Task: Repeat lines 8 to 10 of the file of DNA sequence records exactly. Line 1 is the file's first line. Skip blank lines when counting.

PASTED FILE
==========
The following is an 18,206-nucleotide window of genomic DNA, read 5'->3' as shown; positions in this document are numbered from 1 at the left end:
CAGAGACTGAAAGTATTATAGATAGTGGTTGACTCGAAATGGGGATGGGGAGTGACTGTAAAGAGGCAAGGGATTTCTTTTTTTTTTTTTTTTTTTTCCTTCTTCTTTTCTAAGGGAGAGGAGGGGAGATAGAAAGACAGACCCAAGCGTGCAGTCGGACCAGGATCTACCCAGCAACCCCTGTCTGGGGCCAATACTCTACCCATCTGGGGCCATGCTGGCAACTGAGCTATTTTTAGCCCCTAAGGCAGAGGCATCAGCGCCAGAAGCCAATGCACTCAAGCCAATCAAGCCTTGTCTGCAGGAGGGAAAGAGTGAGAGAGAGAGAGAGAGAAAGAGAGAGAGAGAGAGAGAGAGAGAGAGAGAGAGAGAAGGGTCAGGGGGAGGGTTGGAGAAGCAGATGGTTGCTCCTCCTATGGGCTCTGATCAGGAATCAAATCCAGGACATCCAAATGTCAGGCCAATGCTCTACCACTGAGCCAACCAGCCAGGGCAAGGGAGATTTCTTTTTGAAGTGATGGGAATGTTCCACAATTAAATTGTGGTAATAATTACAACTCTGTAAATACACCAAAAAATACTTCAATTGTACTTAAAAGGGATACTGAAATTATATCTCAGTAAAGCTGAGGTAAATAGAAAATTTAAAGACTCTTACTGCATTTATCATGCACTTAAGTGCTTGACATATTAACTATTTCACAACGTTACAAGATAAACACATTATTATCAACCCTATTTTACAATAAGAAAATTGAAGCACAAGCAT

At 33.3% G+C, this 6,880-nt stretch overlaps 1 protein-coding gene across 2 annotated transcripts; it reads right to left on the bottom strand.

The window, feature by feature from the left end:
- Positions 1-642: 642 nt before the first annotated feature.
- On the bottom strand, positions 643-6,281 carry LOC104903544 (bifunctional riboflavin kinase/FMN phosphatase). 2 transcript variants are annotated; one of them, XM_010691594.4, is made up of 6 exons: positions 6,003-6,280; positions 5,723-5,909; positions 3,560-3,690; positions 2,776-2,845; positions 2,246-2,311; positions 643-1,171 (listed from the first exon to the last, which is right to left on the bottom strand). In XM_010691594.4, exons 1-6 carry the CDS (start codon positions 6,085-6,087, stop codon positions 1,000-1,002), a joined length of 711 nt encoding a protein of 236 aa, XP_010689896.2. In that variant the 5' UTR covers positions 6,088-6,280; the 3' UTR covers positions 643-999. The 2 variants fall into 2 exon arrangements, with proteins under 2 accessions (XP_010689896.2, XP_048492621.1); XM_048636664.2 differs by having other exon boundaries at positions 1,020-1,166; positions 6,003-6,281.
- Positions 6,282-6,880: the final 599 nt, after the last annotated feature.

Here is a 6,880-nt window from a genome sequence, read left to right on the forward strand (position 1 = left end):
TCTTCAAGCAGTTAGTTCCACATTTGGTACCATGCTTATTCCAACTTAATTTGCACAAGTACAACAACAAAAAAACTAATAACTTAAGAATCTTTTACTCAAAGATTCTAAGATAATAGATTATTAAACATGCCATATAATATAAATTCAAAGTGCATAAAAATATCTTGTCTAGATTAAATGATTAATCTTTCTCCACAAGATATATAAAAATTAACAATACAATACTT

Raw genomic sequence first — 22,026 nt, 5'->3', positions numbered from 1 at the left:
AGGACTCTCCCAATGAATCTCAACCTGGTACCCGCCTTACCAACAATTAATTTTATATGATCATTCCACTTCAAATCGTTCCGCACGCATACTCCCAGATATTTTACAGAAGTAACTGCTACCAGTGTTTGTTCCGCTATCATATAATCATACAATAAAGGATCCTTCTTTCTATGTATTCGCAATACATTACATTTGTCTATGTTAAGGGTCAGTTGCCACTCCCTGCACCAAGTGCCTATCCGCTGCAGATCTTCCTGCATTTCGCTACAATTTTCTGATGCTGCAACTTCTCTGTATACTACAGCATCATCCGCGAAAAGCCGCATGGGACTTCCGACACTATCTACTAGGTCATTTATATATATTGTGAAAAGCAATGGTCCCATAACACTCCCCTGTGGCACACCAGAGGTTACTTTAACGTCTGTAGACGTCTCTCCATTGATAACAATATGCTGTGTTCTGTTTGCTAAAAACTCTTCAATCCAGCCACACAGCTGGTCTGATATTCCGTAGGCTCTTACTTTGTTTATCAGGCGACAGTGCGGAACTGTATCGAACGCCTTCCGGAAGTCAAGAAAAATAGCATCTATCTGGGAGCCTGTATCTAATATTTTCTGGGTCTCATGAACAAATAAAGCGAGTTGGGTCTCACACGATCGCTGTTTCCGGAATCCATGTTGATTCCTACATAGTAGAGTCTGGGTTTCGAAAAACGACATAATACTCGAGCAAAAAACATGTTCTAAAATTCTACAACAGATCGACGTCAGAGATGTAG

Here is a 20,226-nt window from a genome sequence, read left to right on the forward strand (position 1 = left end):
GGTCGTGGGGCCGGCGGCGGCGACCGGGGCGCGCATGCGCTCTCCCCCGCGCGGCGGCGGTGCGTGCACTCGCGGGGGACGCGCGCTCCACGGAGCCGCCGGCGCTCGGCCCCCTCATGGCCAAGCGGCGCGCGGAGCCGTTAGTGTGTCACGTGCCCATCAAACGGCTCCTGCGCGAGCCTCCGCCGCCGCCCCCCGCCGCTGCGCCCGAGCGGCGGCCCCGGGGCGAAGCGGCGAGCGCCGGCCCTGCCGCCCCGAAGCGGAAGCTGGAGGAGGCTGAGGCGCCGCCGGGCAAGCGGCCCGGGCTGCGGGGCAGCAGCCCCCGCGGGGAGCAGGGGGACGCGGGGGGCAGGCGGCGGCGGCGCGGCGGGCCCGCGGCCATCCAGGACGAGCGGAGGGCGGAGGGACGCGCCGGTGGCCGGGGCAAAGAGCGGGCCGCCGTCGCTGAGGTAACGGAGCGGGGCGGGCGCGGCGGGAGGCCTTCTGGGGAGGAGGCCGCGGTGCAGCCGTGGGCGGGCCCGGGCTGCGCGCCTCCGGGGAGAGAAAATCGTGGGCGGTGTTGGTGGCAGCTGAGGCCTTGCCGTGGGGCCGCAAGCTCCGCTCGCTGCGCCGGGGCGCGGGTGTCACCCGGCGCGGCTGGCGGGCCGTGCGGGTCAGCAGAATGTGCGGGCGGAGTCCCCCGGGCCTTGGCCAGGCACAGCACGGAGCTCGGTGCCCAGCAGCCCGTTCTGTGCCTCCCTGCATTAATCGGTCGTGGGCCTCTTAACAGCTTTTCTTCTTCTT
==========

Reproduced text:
Here is a 6,880-nt window from a genome sequence, read left to right on the forward strand (position 1 = left end):
TCTTCAAGCAGTTAGTTCCACATTTGGTACCATGCTTATTCCAACTTAATTTGCACAAGTACAACAACAAAAAAACTAATAACTTAAGAATCTTTTACTCAAAGATTCTAAGATAATAGATTATTAAACATGCCATATAATATAAATTCAAAGTGCATAAAAATATCTTGTCTAGATTAAATGATTAATCTTTCTCCACAAGATATATAAAAATTAACAATACAATACTT

Raw genomic sequence first — 22,026 nt, 5'->3', positions numbered from 1 at the left: